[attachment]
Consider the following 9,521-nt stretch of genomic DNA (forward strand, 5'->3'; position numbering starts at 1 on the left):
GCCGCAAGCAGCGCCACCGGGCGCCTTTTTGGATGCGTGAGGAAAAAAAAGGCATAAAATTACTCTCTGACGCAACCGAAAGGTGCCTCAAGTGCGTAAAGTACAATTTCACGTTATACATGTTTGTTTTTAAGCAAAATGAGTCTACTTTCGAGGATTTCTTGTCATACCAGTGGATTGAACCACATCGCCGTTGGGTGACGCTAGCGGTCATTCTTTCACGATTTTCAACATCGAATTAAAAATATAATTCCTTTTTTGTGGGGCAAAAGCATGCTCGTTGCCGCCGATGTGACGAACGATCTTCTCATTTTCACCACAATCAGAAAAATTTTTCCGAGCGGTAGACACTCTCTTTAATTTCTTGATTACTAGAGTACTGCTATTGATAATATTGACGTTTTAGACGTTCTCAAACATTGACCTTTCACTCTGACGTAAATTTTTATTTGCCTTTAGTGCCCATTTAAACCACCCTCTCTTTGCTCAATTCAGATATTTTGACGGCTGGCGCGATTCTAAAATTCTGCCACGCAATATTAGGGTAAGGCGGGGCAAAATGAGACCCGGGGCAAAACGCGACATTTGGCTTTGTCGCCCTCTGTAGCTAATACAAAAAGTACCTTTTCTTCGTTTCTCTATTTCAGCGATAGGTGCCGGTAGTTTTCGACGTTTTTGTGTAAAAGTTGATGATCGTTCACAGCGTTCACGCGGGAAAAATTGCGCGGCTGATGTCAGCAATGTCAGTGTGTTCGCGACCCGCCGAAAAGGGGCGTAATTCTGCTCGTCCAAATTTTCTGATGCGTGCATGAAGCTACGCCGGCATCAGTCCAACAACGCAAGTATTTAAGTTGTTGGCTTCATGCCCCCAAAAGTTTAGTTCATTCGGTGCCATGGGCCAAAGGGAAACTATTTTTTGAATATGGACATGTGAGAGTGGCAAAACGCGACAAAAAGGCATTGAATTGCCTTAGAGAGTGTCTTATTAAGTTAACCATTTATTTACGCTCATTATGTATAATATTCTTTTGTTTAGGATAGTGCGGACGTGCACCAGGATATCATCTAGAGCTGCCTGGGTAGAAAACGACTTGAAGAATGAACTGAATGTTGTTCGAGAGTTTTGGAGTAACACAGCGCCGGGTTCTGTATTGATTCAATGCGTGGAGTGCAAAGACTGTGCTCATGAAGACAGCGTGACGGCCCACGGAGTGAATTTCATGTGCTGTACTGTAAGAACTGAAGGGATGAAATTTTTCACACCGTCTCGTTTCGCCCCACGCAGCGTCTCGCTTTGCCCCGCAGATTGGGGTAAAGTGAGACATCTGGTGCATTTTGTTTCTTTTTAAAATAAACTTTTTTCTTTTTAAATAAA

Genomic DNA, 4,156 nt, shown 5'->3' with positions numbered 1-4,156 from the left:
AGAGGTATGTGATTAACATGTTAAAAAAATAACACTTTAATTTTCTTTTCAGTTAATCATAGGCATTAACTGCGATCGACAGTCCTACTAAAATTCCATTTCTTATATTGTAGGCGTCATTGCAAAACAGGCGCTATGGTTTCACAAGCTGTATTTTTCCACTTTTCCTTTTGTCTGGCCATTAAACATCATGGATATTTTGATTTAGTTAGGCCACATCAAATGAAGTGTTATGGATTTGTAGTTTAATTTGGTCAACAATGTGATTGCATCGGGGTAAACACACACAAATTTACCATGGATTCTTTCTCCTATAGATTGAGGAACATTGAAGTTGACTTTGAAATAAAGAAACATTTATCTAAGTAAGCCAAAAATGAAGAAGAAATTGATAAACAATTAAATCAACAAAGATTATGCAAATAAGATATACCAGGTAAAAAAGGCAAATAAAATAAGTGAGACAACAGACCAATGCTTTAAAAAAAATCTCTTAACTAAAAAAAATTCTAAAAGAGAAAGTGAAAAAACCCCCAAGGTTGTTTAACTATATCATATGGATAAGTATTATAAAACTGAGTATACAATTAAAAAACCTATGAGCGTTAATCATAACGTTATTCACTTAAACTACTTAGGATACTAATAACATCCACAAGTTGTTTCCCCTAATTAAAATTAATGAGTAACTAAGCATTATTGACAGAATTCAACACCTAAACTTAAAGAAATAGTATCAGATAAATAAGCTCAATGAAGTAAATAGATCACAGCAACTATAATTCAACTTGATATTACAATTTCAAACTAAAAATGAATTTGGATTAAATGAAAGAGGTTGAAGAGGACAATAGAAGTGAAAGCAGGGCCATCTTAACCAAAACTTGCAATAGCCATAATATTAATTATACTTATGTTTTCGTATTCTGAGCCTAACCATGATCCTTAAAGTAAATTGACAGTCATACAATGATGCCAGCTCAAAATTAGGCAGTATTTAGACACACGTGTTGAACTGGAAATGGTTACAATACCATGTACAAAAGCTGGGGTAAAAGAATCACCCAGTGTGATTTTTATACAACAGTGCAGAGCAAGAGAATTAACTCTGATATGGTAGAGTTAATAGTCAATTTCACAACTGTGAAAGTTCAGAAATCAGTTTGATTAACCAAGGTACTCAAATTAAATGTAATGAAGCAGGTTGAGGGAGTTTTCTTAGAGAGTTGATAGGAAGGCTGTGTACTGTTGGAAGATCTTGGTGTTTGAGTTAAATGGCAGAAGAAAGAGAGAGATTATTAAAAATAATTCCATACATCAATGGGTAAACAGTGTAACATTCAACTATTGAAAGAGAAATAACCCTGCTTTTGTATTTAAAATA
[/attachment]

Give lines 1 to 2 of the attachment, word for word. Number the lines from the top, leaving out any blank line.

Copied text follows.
Consider the following 9,521-nt stretch of genomic DNA (forward strand, 5'->3'; position numbering starts at 1 on the left):
GCCGCAAGCAGCGCCACCGGGCGCCTTTTTGGATGCGTGAGGAAAAAAAAGGCATAAAATTACTCTCTGACGCAACCGAAAGGTGCCTCAAGTGCGTAAAGTACAATTTCACGTTATACATGTTTGTTTTTAAGCAAAATGAGTCTACTTTCGAGGATTTCTTGTCATACCAGTGGATTGAACCACATCGCCGTTGGGTGACGCTAGCGGTCATTCTTTCACGATTTTCAACATCGAATTAAAAATATAATTCCTTTTTTGTGGGGCAAAAGCATGCTCGTTGCCGCCGATGTGACGAACGATCTTCTCATTTTCACCACAATCAGAAAAATTTTTCCGAGCGGTAGACACTCTCTTTAATTTCTTGATTACTAGAGTACTGCTATTGATAATATTGACGTTTTAGACGTTCTCAAACATTGACCTTTCACTCTGACGTAAATTTTTATTTGCCTTTAGTGCCCATTTAAACCACCCTCTCTTTGCTCAATTCAGATATTTTGACGGCTGGCGCGATTCTAAAATTCTGCCACGCAATATTAGGGTAAGGCGGGGCAAAATGAGACCCGGGGCAAAACGCGACATTTGGCTTTGTCGCCCTCTGTAGCTAATACAAAAAGTACCTTTTCTTCGTTTCTCTATTTCAGCGATAGGTGCCGGTAGTTTTCGACGTTTTTGTGTAAAAGTTGATGATCGTTCACAGCGTTCACGCGGGAAAAATTGCGCGGCTGATGTCAGCAATGTCAGTGTGTTCGCGACCCGCCGAAAAGGGGCGTAATTCTGCTCGTCCAAATTTTCTGATGCGTGCATGAAGCTACGCCGGCATCAGTCCAACAACGCAAGTATTTAAGTTGTTGGCTTCATGCCCCCAAAAGTTTAGTTCATTCGGTGCCATGGGCCAAAGGGAAACTATTTTTTGAATATGGACATGTGAGAGTGGCAAAACGCGACAAAAAGGCATTGAATTGCCTTAGAGAGTGTCTTATTAAGTTAACCATTTATTTACGCTCATTATGTATAATATTCTTTTGTTTAGGATAGTGCGGACGTGCACCAGGATATCATCTAGAGCTGCCTGGGTAGAAAACGACTTGAAGAATGAACTGAATGTTGTTCGAGAGTTTTGGAGTAACACAGCGCCGGGTTCTGTATTGATTCAATGCGTGGAGTGCAAAGACTGTGCTCATGAAGACAGCGTGACGGCCCACGGAGTGAATTTCATGTGCTGTACTGTAAGAACTGAAGGGATGAAATTTTTCACACCGTCTCGTTTCGCCCCACGCAGCGTCTCGCTTTGCCCCGCAGATTGGGGTAAAGTGAGACATCTGGTGCATTTTGTTTCTTTTTAAAATAAACTTTTTTCTTTTTAAATAAA